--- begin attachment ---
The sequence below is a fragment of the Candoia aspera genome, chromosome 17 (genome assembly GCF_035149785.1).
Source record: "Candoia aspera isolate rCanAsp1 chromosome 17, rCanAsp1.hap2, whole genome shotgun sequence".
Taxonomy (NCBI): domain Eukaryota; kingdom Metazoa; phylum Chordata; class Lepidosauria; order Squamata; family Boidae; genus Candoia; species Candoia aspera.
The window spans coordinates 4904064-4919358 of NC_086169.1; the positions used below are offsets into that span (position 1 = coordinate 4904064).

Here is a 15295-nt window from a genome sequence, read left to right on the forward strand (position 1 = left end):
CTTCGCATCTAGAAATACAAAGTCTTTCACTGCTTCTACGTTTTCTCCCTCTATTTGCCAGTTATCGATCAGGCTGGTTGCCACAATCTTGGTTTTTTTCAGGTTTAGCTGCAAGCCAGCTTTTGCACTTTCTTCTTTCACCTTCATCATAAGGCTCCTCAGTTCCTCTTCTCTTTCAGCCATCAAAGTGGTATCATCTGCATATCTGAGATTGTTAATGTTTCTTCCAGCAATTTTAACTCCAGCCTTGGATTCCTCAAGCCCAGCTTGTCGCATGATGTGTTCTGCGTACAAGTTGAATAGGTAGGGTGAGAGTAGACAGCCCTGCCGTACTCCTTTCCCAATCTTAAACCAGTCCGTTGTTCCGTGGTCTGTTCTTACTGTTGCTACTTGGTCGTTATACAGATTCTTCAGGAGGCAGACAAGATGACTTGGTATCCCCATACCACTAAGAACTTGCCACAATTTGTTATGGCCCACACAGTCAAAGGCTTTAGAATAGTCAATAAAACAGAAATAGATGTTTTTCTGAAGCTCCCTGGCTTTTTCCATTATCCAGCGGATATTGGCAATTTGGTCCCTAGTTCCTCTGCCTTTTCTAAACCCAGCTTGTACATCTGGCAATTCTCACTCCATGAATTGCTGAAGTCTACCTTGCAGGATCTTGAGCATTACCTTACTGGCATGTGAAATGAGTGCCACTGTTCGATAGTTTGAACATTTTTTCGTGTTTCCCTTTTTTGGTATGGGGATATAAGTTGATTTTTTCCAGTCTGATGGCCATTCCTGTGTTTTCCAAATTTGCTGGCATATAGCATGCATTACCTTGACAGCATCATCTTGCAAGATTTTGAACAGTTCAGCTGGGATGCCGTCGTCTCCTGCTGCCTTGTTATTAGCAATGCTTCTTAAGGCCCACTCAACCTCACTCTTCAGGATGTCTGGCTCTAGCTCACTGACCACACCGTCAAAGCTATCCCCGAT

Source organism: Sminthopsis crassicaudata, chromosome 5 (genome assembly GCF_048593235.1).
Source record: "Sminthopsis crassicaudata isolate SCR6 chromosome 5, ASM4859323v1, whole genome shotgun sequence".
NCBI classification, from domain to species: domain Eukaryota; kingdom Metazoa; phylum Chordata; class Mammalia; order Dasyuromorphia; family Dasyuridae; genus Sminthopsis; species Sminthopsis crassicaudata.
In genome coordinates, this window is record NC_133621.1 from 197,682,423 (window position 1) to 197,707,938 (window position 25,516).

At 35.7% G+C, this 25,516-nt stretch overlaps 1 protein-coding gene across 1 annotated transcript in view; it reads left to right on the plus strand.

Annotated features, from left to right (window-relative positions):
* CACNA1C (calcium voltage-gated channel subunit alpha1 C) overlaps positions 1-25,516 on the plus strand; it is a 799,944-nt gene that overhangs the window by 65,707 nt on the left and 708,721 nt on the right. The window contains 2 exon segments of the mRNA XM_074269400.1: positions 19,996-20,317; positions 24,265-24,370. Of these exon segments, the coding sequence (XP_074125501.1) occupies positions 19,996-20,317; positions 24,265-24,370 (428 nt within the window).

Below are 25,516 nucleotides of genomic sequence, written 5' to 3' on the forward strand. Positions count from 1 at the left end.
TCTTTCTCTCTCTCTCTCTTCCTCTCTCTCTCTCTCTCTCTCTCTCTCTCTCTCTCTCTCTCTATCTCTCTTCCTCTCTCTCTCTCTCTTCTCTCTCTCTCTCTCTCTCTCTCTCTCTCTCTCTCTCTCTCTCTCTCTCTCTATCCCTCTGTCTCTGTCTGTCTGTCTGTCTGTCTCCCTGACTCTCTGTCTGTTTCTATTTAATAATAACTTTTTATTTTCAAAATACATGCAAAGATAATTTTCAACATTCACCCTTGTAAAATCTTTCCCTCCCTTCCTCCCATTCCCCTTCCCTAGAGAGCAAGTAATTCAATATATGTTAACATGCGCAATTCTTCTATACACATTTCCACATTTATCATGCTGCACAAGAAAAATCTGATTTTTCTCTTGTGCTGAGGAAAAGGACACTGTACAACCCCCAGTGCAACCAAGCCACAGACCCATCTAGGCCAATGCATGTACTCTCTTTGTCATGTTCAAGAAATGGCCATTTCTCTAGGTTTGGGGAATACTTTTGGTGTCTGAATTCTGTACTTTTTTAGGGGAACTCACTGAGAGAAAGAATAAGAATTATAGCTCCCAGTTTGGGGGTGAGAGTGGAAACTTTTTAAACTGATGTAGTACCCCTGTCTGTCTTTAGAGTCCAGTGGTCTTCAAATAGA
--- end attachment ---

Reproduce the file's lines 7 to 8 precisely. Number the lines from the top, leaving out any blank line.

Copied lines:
Source organism: Sminthopsis crassicaudata, chromosome 5 (genome assembly GCF_048593235.1).
Source record: "Sminthopsis crassicaudata isolate SCR6 chromosome 5, ASM4859323v1, whole genome shotgun sequence".